Royal Galleries of Saint Hubert (Les Galeries St-Hubert)
Designed by architect Jean-Pierre Cluysenaer, the Renaissance-style galleries consist of the twin King’s and Queen’s Galleries, each measuring 330 feet (100 meters) long, and the smaller Prince’s Gallery. Crowned by glass-paned roofs that shelter visitors whatever the weather, the arcades are filled with fashion, book, chocolate, and jewelry boutiques, as well as artsy coffee houses, restaurants, a theater, and a cinema.
While most people visit independently, local guides can identify points and shops of interest and share tales from the Royal Galleries’ long and rich history. The galleries feature as a stop on most Brussels walking tours, and their chocolate shops are included on many chocolate and food tours. Several hop-on hop-off buses also handily stop nearby at the Central Station.
Things to Know Before You Go
The Royal Galleries of Saint Hubert are a must-visit for shoppers, as well as architecture and history aficionados.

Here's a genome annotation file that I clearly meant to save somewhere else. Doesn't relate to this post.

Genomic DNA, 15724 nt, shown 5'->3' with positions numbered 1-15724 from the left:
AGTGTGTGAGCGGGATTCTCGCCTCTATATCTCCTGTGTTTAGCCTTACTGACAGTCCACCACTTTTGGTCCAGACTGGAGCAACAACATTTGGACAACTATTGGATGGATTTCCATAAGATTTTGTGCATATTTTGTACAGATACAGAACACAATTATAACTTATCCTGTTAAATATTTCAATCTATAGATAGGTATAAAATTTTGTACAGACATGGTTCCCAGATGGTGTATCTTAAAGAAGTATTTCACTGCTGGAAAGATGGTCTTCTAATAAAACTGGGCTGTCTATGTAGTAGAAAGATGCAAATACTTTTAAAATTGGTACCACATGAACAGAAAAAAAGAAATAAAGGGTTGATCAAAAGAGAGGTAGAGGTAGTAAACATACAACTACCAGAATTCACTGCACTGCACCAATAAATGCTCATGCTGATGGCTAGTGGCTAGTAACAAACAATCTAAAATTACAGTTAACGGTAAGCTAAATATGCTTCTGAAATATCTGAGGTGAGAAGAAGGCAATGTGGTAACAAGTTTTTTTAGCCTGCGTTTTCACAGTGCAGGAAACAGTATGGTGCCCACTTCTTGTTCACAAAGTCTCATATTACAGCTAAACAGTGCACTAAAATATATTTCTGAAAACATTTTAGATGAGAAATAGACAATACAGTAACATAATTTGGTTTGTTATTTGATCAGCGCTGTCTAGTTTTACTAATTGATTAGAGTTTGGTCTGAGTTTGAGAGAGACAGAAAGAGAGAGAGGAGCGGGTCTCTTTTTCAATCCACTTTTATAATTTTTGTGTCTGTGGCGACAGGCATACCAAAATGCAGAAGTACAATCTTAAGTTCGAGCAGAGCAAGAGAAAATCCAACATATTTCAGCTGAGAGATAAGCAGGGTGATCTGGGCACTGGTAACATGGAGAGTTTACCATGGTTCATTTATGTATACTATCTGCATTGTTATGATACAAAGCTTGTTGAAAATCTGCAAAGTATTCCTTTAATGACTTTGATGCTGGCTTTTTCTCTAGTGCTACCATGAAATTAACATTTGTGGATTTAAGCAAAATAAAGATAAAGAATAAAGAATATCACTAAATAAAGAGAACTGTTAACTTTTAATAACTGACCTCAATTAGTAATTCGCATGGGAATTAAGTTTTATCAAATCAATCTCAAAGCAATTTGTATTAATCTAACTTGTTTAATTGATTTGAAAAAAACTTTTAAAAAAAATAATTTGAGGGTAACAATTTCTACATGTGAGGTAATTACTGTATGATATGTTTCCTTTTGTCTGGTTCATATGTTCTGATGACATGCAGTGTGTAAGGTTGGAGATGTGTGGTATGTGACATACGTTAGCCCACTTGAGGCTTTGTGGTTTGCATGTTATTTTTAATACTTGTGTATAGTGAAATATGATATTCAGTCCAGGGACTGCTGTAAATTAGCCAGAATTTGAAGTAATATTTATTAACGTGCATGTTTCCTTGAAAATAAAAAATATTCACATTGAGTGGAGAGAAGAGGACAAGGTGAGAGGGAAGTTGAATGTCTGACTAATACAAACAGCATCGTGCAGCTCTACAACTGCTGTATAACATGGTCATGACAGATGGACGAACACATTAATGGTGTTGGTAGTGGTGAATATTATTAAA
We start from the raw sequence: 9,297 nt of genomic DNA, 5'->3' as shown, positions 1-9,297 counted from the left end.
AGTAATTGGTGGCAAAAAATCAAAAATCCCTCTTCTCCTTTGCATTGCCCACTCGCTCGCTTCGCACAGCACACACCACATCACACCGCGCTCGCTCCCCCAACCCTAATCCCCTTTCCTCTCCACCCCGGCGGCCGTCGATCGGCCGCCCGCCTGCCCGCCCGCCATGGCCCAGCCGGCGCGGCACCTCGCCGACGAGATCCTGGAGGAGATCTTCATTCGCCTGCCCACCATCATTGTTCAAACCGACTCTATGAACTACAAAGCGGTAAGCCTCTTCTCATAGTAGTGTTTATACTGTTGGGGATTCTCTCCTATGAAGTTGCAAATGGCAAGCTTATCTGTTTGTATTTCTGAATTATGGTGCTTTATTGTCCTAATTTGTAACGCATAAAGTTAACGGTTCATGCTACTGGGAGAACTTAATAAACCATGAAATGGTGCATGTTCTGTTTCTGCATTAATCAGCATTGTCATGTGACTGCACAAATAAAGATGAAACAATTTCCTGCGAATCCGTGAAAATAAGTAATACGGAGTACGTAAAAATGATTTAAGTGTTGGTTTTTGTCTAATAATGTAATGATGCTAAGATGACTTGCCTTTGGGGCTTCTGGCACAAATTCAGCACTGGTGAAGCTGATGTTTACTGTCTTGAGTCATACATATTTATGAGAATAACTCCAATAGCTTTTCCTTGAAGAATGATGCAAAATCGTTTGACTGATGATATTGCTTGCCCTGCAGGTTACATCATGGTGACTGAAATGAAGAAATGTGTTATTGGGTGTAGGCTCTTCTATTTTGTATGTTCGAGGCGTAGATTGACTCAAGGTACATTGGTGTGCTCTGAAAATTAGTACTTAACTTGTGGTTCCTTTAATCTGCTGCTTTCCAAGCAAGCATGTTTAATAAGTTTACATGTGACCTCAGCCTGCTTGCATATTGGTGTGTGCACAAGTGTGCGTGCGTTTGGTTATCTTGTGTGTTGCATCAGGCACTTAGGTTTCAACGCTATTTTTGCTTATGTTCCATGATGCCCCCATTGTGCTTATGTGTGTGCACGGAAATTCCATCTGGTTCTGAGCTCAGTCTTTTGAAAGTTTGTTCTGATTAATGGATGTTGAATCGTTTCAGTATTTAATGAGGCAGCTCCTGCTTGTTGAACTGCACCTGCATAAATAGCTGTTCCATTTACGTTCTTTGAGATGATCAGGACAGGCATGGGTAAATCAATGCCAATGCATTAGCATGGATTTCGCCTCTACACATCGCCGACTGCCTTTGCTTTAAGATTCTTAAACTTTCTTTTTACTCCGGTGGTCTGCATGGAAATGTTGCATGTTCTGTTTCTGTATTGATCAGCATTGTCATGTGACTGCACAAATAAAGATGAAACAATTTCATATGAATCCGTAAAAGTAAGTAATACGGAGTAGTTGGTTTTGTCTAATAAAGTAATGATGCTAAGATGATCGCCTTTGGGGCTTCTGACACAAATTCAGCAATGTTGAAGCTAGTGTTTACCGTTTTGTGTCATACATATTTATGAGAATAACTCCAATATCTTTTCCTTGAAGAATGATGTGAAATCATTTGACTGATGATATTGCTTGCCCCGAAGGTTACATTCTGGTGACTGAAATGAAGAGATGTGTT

Allow two to three hours for a visit.
The galleries are stroller friendly and fully wheelchair accessible.
How to Get There
The Royal Galleries sit on the Rue du Marche-aux-Herbes, accessible to pedestrians via a lane leading from the northwest corner of the Grand Place. Alternatively, the galleries can be reached on tram lines 3, 4, 51, 92, and 94, plus many public bus routes. The nearest train station is Brussels Central Station (Gare Centrale). While driving in central Brussels can be challenging, paid parking is available in the nearby Rue de l’Ecuyer.
When to Get There
The galleries are open daily, year round. To enjoy them when they’re relatively quiet, the best time to visit is in the morning. Shop and restaurant opening hours vary.
What Not to Miss at the Galleries
As you browse the shops, take time to appreciate some of the architectural details of the arcades. Highlights include the arched glass roofs with their intricate metalwork and fish-scale tiles, and the graceful bend between the King’s and Queen’s Galleries—introduced by Cluysenaer to break up the long arcades. It’s also worth checking out the Taverne du Passage, an art deco brasserie in the Queen’s Gallery; it was once a meeting place of writers such as Victor Hugo and Alexander Dumas.
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